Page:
Blakey and his congressional team tried to explore, among other things, suspected relationships between Oswald, Cuban exiles and the CIA.

Investigators asked Joannides, for example, the name of the CIA case officer for the DRE.

Joannides denied the CIA was working in 1963 with the anti-Castro group. That, of course, frustrated document requests on the topic as the committee's two-year existence sputtered to an end.

In fact, Joannides had been the CIA's liaison for the DRE's still-vibrant relationship in 1963 with the agency. Joannides, who died in 1990, had led the CIA's anti-Castro psychological warfare operations among South Florida Cuban exiles.

The deception came to light because JFKFacts.org founder Jefferson Morley and his attorney James Lesar obtained CIA records during more than a decade of litigation in the federal civil case Morley v. CIA.

Lesar is a longtime specialist in federal Freedom of Information Act (FOIA) law who also leads the AARC as president.

Morley is a former Washington Post reporter who left the paper after it proved reluctant in his view to pursue leads in the JFK murder case. Morley authored the 2008 book, Our Man In Mexico: Winston Scott and the Hidden History of the CIA. Scott was the CIA's station chief in Mexico City and helped the embassy foster fears in Washington immediately after JFK's death that Cuban's leader had ordered JFK's murder. The trail implicating Castro, which most historians now dismiss as false, helped steer the Warren Commission into claiming to reduce world tensions that Oswald acted alone.

One secret CIA document even described the Joannides work with congress in the late 1970s as an "undercover" assignment -- a remarkable description for the CIA in its work with elected officials who are supposed to supervise the agency.

A vivid perspective comes from two of Blakey's researchers, his former Cornell law students Dan Hardway and Edwin Lopez.

Their assignment was to investigate CIA awareness of Oswald's activities in Mexico City during a seven-day trip Oswald took in late September 1963. "Implicit in that assignment," Hardway wrote, "was the issue of whether Mexico City indicated any operational connection between Oswald and the Agency."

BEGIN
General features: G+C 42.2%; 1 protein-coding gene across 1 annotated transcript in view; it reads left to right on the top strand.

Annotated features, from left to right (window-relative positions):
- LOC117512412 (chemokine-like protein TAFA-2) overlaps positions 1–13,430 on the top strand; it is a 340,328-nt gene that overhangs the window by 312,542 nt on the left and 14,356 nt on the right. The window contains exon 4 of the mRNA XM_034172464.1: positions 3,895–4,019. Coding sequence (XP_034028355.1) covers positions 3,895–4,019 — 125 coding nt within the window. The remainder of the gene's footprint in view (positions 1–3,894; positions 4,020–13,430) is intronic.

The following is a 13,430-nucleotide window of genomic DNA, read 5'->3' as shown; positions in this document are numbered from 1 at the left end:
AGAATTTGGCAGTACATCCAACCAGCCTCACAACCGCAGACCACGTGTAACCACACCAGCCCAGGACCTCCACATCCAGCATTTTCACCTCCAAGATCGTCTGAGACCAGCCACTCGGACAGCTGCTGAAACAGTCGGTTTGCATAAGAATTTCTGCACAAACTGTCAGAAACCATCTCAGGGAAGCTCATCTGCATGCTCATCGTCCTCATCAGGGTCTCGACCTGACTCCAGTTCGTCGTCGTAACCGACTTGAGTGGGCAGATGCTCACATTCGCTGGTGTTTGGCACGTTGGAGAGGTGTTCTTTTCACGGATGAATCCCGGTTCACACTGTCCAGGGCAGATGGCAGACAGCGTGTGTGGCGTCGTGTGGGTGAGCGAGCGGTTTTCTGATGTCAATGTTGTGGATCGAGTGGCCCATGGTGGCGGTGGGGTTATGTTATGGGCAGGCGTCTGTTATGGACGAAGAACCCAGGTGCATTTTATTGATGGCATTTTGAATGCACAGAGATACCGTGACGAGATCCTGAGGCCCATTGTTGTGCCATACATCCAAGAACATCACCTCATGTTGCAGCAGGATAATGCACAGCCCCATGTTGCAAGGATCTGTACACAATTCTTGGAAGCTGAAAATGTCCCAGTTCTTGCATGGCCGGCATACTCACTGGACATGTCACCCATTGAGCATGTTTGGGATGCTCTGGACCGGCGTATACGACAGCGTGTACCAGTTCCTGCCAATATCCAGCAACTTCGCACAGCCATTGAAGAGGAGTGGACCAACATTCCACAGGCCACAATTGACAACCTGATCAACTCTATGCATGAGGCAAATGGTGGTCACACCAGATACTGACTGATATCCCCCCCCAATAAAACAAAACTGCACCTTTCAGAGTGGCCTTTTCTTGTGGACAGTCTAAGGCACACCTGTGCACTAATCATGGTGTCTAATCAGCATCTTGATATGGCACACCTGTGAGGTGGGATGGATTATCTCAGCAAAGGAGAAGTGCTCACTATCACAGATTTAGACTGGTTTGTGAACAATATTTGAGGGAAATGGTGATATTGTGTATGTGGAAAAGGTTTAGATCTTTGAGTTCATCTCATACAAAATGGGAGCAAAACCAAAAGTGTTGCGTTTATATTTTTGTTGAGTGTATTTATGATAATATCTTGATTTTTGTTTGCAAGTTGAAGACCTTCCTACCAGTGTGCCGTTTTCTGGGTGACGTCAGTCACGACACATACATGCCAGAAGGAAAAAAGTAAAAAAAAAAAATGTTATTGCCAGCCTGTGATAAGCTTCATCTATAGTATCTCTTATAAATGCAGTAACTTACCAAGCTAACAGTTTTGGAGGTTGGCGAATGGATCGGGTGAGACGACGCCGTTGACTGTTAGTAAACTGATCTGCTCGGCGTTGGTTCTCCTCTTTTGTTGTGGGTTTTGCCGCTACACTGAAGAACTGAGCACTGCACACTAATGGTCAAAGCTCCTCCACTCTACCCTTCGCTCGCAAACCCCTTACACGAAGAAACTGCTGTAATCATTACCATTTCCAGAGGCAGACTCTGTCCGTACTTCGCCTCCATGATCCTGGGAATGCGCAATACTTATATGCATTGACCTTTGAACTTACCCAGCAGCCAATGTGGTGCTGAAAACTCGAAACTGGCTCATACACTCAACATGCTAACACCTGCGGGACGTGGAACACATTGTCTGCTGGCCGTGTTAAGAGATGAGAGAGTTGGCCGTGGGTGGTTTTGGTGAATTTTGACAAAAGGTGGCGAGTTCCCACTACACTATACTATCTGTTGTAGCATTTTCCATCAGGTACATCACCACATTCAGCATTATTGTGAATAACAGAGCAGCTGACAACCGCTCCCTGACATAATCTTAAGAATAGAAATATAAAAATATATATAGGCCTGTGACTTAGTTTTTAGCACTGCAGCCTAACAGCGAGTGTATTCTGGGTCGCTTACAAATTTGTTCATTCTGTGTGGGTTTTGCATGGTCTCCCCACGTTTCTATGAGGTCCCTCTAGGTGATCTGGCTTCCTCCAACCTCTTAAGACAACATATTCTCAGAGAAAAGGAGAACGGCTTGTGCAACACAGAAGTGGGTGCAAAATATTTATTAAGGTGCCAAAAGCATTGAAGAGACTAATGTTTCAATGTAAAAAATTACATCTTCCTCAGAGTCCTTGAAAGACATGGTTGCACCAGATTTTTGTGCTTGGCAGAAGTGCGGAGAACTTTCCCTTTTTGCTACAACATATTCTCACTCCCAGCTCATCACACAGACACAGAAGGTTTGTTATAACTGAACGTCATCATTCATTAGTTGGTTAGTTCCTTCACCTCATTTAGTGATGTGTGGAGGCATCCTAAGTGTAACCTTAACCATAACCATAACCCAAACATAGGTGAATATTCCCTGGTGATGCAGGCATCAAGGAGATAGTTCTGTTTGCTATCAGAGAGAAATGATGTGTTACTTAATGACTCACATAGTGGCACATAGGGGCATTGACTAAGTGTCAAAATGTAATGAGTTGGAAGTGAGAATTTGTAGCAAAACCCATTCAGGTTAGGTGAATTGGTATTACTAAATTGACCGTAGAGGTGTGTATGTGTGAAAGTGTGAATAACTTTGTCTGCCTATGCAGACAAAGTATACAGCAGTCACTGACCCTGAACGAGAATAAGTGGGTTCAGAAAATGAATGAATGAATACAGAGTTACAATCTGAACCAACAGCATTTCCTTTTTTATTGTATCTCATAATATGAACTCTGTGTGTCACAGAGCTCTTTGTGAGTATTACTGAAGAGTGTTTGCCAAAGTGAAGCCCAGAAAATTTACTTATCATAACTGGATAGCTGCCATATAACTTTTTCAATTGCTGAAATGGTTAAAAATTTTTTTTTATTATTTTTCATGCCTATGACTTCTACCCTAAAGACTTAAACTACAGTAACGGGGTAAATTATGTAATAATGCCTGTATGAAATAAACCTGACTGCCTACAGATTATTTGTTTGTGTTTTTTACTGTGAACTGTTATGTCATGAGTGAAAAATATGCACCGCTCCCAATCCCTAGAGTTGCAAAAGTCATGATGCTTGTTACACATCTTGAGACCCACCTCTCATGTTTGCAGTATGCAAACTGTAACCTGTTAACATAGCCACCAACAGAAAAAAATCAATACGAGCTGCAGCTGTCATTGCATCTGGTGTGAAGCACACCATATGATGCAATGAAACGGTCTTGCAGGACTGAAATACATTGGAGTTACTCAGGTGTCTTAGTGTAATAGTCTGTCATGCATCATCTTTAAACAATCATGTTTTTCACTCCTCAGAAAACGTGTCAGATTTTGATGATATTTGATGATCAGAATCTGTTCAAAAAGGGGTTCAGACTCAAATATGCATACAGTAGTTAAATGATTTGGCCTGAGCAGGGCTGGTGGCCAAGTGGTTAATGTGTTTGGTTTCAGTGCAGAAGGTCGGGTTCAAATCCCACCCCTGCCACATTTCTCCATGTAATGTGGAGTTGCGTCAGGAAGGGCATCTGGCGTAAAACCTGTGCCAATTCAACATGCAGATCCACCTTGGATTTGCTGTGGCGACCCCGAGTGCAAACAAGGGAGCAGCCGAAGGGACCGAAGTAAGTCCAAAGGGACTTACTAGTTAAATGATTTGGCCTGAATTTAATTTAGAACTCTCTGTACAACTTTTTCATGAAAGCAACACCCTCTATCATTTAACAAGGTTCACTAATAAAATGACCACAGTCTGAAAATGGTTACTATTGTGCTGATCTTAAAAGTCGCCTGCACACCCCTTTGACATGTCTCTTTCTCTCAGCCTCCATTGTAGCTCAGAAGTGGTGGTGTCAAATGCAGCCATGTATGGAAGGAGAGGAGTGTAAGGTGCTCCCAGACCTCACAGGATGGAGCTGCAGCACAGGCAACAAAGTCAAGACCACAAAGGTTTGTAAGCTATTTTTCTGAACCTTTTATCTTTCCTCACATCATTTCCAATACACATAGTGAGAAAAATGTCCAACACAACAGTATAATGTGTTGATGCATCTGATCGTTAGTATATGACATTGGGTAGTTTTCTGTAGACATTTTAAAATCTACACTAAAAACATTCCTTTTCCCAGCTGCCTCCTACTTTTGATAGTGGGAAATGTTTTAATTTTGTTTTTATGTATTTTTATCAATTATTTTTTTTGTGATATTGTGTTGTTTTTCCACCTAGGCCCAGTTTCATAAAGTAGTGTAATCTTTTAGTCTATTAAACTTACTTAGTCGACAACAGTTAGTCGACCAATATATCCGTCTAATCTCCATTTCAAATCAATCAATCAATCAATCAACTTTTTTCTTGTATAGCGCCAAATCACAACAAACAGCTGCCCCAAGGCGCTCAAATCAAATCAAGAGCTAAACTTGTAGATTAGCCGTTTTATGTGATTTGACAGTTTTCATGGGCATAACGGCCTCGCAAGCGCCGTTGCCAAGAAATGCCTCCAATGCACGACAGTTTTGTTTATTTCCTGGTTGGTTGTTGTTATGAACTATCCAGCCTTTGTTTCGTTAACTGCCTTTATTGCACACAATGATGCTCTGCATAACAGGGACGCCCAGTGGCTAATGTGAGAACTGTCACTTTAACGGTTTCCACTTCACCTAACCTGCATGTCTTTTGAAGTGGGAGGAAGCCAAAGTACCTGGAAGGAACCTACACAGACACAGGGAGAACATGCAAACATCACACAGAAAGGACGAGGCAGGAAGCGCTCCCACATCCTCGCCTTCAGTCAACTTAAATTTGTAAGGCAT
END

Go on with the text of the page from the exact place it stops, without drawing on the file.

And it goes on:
Hardway has described in two recent speeches and memos, available on the AARC website, how the CIA sought to control his part of the committee's investigation.

Hardway said he received from a CIA liaison at the beginning of his work a flattering preliminary suggestion that he work for the agency.

But the agency increasingly gave Hardway and Lopez false information and withheld information, Hardway recalled, and then complained to the House committee chairman that Hardway and Lopez were behaving improperly as too aggressive. 

In March 1979, the committee issued a 686-page report (not counting 12 volumes of exhibits) that concluded that Kennedy was probably killed in a conspiracy by Oswald and other unknown persons. The committee suppressed Lopez and Hardway research, a 300-page document that has become known as the “Lopez Report.” In 1993, the Lopez Report was released in redacted form, available here.

At the committee's 1979 press conference announcing the public committee report, Blakey provided his personal view that the Mafia had been involved in JFK murder planning. He repeated that theme in two books and last month at the AARC conference.

Last month, Blakey says he still believes that Oswald killed Kennedy. Blakey also fielded a question on whether he believed in the commission’s so-called “Single Bullet Theory.

“Yes!” Blakey responded. The Single Bullet Theory advocated by the Warren Commission majority (but with a dissent long hidden from the public) is that one bullet fired by Oswald caused seven wounds in JFK and Texas Gov. John Connally and then emerged in near-pristine condition.  The purported bullet is shown at right after allegedly found on a hospital stretcher.